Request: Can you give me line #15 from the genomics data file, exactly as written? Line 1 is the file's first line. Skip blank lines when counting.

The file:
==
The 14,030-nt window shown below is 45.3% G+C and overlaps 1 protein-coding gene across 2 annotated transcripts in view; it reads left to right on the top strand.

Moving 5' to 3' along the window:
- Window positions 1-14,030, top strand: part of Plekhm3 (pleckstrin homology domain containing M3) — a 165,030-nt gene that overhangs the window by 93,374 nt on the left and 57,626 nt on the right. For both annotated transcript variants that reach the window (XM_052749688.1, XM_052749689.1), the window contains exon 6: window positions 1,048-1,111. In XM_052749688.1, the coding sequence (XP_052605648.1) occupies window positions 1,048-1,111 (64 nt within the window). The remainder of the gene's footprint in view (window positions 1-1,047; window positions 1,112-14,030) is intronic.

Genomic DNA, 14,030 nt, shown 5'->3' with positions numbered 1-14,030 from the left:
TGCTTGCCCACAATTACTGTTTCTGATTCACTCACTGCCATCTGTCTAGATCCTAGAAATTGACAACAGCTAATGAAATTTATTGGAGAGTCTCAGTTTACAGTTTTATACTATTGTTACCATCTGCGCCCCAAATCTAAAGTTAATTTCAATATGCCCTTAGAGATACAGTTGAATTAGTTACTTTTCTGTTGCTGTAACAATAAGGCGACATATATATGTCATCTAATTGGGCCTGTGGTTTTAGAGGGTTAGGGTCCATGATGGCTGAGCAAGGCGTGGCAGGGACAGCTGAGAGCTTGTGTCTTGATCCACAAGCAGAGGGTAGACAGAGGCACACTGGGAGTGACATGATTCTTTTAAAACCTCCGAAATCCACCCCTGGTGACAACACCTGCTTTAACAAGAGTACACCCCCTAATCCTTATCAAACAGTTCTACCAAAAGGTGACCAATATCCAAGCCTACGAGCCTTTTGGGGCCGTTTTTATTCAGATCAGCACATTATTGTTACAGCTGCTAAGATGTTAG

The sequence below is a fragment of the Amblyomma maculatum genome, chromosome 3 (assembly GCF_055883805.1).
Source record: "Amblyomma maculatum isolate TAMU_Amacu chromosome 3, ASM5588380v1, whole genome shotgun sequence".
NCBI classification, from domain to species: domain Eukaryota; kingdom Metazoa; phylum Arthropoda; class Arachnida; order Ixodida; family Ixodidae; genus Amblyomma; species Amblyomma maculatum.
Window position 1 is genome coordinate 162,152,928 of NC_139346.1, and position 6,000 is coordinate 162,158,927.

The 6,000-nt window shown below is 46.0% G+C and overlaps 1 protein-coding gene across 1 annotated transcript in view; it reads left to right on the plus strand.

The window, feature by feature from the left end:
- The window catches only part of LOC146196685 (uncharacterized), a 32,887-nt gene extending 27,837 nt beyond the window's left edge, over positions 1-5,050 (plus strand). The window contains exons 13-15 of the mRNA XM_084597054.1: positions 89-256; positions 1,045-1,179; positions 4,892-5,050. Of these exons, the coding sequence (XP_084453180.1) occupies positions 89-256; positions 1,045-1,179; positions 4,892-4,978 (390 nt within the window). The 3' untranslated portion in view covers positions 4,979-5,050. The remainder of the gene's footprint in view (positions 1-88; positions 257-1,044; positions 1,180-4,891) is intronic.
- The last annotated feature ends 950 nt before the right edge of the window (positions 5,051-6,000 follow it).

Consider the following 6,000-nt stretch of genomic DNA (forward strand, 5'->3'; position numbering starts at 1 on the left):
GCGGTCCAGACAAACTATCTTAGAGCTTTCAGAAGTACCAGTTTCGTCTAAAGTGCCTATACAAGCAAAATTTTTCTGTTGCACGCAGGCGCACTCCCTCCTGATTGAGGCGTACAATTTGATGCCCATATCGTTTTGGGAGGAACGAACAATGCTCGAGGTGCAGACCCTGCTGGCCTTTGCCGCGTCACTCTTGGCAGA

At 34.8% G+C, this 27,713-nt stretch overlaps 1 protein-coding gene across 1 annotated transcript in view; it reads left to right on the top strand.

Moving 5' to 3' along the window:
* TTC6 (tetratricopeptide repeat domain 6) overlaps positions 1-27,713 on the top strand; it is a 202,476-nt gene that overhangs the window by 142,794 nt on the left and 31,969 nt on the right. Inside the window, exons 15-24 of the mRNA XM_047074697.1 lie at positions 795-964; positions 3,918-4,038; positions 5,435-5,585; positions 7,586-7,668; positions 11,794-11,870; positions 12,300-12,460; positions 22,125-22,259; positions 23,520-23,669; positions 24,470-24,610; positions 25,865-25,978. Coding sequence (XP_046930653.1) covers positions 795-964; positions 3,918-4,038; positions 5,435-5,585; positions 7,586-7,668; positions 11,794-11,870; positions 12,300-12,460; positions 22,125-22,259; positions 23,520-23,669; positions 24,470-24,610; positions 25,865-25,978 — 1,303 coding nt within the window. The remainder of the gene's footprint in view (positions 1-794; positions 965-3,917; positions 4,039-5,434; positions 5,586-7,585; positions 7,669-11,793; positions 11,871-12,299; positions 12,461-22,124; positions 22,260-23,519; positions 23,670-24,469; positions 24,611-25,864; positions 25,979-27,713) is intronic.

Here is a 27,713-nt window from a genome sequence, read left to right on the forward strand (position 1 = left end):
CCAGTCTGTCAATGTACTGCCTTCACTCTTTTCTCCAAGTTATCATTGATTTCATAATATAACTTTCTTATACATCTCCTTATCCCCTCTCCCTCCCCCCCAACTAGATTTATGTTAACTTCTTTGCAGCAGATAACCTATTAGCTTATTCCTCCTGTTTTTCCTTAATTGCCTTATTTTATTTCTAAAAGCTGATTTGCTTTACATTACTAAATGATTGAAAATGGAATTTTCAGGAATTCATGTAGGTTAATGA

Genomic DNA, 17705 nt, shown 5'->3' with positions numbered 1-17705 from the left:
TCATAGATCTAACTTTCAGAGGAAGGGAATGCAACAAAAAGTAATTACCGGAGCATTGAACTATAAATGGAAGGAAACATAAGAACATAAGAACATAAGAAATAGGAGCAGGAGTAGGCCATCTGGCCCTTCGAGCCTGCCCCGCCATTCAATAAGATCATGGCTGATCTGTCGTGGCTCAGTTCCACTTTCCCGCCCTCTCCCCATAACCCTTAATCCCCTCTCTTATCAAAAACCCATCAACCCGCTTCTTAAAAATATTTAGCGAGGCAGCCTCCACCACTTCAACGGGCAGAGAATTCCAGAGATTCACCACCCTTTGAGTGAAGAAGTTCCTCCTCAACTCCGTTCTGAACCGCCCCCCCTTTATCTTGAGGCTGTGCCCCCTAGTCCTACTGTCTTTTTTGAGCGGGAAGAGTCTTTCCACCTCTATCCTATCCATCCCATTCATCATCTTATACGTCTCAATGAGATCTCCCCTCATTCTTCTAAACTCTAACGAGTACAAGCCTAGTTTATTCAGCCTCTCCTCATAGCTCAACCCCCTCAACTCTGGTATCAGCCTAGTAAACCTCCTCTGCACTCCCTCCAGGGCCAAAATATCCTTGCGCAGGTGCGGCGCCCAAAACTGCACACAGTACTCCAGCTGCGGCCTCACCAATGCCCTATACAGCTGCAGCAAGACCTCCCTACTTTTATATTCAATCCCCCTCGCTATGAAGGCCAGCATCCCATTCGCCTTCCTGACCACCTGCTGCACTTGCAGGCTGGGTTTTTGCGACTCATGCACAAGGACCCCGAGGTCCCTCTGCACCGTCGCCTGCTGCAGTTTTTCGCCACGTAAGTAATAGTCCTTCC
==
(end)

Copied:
GCGGTCCAGACAAACTATCTTAGAGCTTTCAGAAGTACCAGTTTCGTCTAAAGTGCCTATACAAGCAAAATTTTTCTGTTGCACGCAGGCGCACTCCCTCCTGATTGAGGCGTACAATTTGATGCCCATATCGTTTTGGGAGGAACGAACAATGCTCGAGGTGCAGACCCTGCTGGCCTTTGCCGCGTCACTCTTGGCAGA